Back in college, I taught one of my professors how to use Twitter. He was amazed by its simplicity: you type into a box and click a button. It’s one of the simplest interfaces in the entire tech world.
He asked, “If it’s this simple, why is it so popular?”
I replied, “It’s popular because it’s simple.”
On the same note, you can learn how to use Tinder in less than 10 seconds: a picture of a girl appears. Swipe right if you’re interested, swipe left if you’re not. This is much easier than signing up for an online dating service or going to bars. Thus it found a place in the market.
But this post isn’t about Twitter or Tinder. It’s about barriers. The general idea is, people use products with the lowest perceived barriers to getting results.
Here are a few ways you can lower the barriers for your own products:
- Take a sledgehammer to the learning curve. Just like Tinder and Twitter, make it mindnumbingly simple to use your product. Another great example is the iOS homescreen, which is usable by children, technophobes, and fully accessible for people with mental disabilities. It has a tiny number of options, but is incredibly powerful1.
- Fast is perceived as easy. Email overtook snail mail, and texting overtook email. Users perceive speed as ease-of-use. Yield results as fast as possible, and people will be more likely to return to using your product2.
- Provide decisions, not options3. Apple’s designers make decisions for their users. As a result, their products are straightforward and easy to use. This is a direct contrast to endlessly customizable Linux distributions.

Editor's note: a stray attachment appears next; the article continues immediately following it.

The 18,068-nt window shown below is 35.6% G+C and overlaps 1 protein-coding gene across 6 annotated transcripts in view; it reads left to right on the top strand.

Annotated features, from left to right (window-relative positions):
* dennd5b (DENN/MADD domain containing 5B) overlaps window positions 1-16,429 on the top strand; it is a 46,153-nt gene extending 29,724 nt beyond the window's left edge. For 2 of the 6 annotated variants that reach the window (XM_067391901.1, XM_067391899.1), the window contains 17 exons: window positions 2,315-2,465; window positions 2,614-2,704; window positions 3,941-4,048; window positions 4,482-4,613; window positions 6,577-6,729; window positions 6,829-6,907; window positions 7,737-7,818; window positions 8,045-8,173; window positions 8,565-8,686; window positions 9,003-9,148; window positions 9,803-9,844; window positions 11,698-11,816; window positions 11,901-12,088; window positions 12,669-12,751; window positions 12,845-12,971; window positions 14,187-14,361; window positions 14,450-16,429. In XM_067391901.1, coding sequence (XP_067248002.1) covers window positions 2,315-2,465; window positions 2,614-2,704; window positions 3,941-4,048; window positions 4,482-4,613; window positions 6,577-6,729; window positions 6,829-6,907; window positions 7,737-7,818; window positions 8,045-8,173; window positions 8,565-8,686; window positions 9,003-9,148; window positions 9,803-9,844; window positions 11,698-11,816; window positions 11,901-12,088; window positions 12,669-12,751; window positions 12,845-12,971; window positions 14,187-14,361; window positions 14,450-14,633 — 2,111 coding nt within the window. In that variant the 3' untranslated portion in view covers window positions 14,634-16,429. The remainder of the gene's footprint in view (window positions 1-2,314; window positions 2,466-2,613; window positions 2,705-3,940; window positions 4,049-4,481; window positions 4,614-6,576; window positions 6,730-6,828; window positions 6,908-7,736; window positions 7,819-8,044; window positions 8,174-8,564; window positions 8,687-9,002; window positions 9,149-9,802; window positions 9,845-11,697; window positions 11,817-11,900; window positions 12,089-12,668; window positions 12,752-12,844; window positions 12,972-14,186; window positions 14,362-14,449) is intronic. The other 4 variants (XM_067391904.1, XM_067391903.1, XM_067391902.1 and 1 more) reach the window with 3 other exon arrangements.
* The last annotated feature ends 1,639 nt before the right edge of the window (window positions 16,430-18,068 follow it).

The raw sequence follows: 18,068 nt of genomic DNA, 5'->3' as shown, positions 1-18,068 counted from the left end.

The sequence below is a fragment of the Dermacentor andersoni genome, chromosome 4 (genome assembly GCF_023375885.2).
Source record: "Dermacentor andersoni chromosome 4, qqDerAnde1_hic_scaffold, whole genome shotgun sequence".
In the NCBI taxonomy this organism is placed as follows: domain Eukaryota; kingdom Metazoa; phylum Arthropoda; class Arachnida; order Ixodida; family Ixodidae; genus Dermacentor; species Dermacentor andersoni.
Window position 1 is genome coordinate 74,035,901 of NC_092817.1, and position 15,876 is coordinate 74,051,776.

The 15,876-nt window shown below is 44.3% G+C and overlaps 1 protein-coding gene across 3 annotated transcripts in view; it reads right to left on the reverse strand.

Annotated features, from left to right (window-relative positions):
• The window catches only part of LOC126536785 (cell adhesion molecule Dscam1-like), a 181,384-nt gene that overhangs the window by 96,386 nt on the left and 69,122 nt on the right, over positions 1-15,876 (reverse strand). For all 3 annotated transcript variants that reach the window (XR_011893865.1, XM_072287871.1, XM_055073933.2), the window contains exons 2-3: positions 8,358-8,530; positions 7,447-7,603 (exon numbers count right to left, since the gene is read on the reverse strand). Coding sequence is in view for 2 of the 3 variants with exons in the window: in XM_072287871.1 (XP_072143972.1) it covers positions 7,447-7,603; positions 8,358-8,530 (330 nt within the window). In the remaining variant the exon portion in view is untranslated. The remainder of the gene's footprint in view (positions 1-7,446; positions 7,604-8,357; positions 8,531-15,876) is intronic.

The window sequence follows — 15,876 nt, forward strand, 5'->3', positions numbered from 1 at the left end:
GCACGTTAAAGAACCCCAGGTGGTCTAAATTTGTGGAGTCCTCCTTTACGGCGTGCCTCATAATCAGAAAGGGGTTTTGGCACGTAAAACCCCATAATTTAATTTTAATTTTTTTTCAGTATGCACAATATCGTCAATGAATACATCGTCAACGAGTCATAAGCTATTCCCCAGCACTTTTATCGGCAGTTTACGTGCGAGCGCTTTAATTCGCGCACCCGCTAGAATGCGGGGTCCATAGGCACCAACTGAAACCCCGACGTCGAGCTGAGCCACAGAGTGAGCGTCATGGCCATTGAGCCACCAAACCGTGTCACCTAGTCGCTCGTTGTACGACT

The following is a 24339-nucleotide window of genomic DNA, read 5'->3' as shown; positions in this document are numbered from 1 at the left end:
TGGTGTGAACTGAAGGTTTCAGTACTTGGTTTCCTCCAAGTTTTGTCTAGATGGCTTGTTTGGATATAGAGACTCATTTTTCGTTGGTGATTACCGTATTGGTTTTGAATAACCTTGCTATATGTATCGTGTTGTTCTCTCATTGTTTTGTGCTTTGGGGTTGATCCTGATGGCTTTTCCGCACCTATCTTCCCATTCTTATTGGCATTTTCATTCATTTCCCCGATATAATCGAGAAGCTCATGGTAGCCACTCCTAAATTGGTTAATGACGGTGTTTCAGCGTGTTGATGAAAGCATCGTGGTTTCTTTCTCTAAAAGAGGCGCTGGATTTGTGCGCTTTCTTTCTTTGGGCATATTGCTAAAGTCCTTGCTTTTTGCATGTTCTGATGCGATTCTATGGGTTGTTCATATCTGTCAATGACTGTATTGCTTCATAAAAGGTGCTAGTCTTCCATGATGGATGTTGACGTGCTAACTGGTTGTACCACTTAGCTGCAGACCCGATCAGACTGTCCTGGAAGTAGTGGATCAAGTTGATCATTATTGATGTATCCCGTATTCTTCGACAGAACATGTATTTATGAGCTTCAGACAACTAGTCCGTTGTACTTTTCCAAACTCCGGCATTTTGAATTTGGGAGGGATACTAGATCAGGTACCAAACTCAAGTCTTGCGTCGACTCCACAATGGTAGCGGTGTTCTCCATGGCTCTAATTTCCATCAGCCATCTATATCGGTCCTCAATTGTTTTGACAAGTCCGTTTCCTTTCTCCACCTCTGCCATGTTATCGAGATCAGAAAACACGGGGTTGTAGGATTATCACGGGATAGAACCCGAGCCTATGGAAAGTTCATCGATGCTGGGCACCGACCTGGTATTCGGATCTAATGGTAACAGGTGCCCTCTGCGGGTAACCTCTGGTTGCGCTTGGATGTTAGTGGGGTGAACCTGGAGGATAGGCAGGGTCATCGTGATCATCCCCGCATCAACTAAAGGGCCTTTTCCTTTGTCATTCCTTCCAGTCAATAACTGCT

- Remove usage dread. How do you keep in touch with distant friends and relatives? You don’t call them, and you don’t text them – you use Facebook. This is because Facebook eliminates phone tag and awkward silences.
Look at it this way: you have a little piece of glass in your pocket. It has a “portal” that can drop you into anything you desire: it will show you next week’s weather. You can use it to summon items to your doorstep. You can view all of the collective knowledge of humanity. You can see your child’s face in realtime. You can send a message to thousands of people in seconds. And this portal’s UI is so simple that it looks like a child’s toy. ↩︎
This is a common psychological principle. Tim Ferriss follows this philosophy in the Four Hour Body, where he starts the book with tactics that produce rapid weight loss before introduces other solutions that take more time and provide an even better result. Readers quickly see a benefit to following his first methods, so they continue reading and practicing the material. ↩︎